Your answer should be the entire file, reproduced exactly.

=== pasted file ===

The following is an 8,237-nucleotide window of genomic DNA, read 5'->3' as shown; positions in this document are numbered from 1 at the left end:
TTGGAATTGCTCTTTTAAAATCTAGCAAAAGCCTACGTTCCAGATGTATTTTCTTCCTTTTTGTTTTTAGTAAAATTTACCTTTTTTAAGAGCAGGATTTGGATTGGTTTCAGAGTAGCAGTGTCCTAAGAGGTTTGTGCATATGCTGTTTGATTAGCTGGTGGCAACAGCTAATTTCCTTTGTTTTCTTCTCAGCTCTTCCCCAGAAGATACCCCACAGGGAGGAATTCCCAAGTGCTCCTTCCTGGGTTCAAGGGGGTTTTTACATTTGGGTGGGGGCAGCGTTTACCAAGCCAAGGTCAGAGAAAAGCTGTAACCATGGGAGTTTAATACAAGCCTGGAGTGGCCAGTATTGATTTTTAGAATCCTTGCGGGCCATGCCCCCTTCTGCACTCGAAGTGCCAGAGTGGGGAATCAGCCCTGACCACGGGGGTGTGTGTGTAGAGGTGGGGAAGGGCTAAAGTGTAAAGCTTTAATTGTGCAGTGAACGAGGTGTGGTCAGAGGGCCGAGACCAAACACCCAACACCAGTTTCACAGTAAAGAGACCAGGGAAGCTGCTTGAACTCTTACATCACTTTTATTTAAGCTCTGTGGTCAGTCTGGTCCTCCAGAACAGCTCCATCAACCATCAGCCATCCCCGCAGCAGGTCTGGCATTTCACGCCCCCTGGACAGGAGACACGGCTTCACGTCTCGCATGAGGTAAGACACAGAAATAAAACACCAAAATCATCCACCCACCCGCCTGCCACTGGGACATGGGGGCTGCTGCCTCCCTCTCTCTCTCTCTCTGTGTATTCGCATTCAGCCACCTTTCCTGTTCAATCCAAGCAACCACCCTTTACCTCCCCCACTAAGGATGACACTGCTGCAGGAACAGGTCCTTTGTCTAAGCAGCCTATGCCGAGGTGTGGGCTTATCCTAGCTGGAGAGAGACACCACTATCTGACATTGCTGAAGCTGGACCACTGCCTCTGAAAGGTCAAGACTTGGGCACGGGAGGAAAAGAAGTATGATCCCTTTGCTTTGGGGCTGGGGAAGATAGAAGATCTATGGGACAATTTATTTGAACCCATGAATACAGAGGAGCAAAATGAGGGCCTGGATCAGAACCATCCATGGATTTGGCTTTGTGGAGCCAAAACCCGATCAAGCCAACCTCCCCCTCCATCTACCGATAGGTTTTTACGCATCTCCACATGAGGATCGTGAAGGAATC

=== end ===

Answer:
The following is an 8,237-nucleotide window of genomic DNA, read 5'->3' as shown; positions in this document are numbered from 1 at the left end:
TTGGAATTGCTCTTTTAAAATCTAGCAAAAGCCTACGTTCCAGATGTATTTTCTTCCTTTTTGTTTTTAGTAAAATTTACCTTTTTTAAGAGCAGGATTTGGATTGGTTTCAGAGTAGCAGTGTCCTAAGAGGTTTGTGCATATGCTGTTTGATTAGCTGGTGGCAACAGCTAATTTCCTTTGTTTTCTTCTCAGCTCTTCCCCAGAAGATACCCCACAGGGAGGAATTCCCAAGTGCTCCTTCCTGGGTTCAAGGGGGTTTTTACATTTGGGTGGGGGCAGCGTTTACCAAGCCAAGGTCAGAGAAAAGCTGTAACCATGGGAGTTTAATACAAGCCTGGAGTGGCCAGTATTGATTTTTAGAATCCTTGCGGGCCATGCCCCCTTCTGCACTCGAAGTGCCAGAGTGGGGAATCAGCCCTGACCACGGGGGTGTGTGTGTAGAGGTGGGGAAGGGCTAAAGTGTAAAGCTTTAATTGTGCAGTGAACGAGGTGTGGTCAGAGGGCCGAGACCAAACACCCAACACCAGTTTCACAGTAAAGAGACCAGGGAAGCTGCTTGAACTCTTACATCACTTTTATTTAAGCTCTGTGGTCAGTCTGGTCCTCCAGAACAGCTCCATCAACCATCAGCCATCCCCGCAGCAGGTCTGGCATTTCACGCCCCCTGGACAGGAGACACGGCTTCACGTCTCGCATGAGGTAAGACACAGAAATAAAACACCAAAATCATCCACCCACCCGCCTGCCACTGGGACATGGGGGCTGCTGCCTCCCTCTCTCTCTCTCTCTGTGTATTCGCATTCAGCCACCTTTCCTGTTCAATCCAAGCAACCACCCTTTACCTCCCCCACTAAGGATGACACTGCTGCAGGAACAGGTCCTTTGTCTAAGCAGCCTATGCCGAGGTGTGGGCTTATCCTAGCTGGAGAGAGACACCACTATCTGACATTGCTGAAGCTGGACCACTGCCTCTGAAAGGTCAAGACTTGGGCACGGGAGGAAAAGAAGTATGATCCCTTTGCTTTGGGGCTGGGGAAGATAGAAGATCTATGGGACAATTTATTTGAACCCATGAATACAGAGGAGCAAAATGAGGGCCTGGATCAGAACCATCCATGGATTTGGCTTTGTGGAGCCAAAACCCGATCAAGCCAACCTCCCCCTCCATCTACCGATAGGTTTTTACGCATCTCCACATGAGGATCGTGAAGGAATC